Ohio pike prepares for predicted average winter

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The Ohio Turnpike’s final inspections for the coming winter were marked by a frosty Tuesday morning.

Rex Underwood, Ohio Turnpike Commission’s Eastern Division superintendent, said he thought it was fitting.

A crew from the division conducted inspections of snowplows and equipment at the Canfield maintenance building, 6896 Tippecanoe Road, that will be used on the roadway this winter.

“The guys here put in a lot of time and effort into all this,” said Chris Kalis, acting building section foreman for Canfield.

The turnpike conducts a yearly 136-point inspection on all snowplows, ensuring the vehicles’ engines, plows, beds, tires and salt distributors are up to par.

“It’s a gamut of an inspection,” Underwood said.

Every year on Oct. 16, inspections begin across the state on turnpike winter equipment. From mid-October to mid-May, turnpike snow plow drivers are split into two groups, noon to midnight and midnight to noon, and put on-call for 12 hour shifts in the event of winter weather.

“That’s time they could be spending with their family,” Kalis said. “It’s not uncommon to be out here working seven days a week.”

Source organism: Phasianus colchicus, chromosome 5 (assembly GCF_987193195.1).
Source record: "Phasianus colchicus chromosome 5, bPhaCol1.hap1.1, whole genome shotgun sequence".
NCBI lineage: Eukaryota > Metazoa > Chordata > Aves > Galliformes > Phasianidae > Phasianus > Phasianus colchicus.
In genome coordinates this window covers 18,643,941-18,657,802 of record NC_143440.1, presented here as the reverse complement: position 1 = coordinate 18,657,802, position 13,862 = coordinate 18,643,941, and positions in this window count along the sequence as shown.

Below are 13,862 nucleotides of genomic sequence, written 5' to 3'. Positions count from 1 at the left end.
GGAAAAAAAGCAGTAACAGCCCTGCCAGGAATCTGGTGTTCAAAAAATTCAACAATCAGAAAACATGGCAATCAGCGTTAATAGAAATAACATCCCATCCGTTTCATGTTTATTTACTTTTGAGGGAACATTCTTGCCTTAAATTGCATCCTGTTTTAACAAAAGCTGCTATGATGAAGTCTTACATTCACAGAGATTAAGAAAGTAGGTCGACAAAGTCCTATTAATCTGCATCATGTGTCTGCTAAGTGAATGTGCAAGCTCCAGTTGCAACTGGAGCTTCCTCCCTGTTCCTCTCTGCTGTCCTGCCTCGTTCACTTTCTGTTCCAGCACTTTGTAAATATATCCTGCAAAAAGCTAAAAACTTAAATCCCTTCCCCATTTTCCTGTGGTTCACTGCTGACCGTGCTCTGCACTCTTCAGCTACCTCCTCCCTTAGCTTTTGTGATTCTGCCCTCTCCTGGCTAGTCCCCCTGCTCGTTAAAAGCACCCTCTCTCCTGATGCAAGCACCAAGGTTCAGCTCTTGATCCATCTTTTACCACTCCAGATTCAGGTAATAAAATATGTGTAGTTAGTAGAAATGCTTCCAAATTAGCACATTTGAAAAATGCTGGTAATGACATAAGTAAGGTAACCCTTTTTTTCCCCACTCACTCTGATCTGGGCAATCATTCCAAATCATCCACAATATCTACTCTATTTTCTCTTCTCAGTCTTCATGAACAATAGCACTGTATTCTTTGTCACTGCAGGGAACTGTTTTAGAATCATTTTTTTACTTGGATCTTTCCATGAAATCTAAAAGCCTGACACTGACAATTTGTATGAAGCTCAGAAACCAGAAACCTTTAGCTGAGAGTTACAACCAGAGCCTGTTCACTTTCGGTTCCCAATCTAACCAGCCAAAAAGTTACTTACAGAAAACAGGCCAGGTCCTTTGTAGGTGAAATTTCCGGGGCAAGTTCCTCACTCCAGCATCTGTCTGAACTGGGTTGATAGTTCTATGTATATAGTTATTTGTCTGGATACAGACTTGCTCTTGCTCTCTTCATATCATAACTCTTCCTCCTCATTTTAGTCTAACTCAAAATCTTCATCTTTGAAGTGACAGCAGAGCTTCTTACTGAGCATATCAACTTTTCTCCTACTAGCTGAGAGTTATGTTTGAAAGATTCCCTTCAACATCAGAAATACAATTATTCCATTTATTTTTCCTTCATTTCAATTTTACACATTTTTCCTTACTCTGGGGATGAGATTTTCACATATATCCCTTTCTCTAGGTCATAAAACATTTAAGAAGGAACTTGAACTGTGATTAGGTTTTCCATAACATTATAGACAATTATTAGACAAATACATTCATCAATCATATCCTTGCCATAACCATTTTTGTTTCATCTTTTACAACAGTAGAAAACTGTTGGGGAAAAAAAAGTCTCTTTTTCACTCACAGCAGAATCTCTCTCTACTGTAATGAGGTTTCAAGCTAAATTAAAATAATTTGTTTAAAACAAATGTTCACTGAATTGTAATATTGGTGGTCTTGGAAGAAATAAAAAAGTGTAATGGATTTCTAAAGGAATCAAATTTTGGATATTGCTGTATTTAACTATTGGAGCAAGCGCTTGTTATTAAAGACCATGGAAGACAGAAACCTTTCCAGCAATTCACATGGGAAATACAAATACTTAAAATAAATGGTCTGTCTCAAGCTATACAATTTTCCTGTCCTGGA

Underwood added that drivers can work weeks in a row.

Turnpike employees put in more than 32,000 hours last winter; the turnpike used more than 130,000 gallons of anti-icing liquids and more than 50,000 tons of road salt last winter, which are below the state average.

Underwood said he expects this winter to be a reflection of last year’s.

“It looks like it’s going to be an average winter,” he said.

Canfield’s jurisdiction, from the Pennsylvania line to the Interstates 76 and 80 junction, is the only two-lane stretch in the Turnpike’s eastern division. This means, Underwood said, that the turnpike can run four plow trucks, as opposed to the usual six used in three-lane segments.

Ten plow trucks are run out of the Canfield’s headquarters, the smallest facility in the division.

Canfield’s plow trucks are outfitted with a front plow blade, and wings on each side that fold out when necessary to guide snow into the median or guard rail.

“We do our part to take care and make a safe road for drivers, and we hope they do their part and be safe on the road,” said turnpike public information officer Brian Newbacher.

The turnpike will have an open house for people to view the winter equipment at the Canfield maintenance building from 10 a.m. to 1 p.m. Saturday.

The National Weather Service’s Cleveland branch has predicted that the Youngstown area will see average snowfall at around 60 inches and above average temperatures this year.

“Sixty this year seems reasonable, but local influences could have impacts that could make it greater,” meteorologist Zach Sefcovic said. A variable in greater snowfall, he said, is lake effect snow from Lake Erie.

Last year, the Youngstown area saw about 65 inches of snowfall. In last December alone, 23 inches of snow fell, making it Youngstown’s fourth-snowiest December.

The National Weather Service will release its full annual winter predictions report Thursday.

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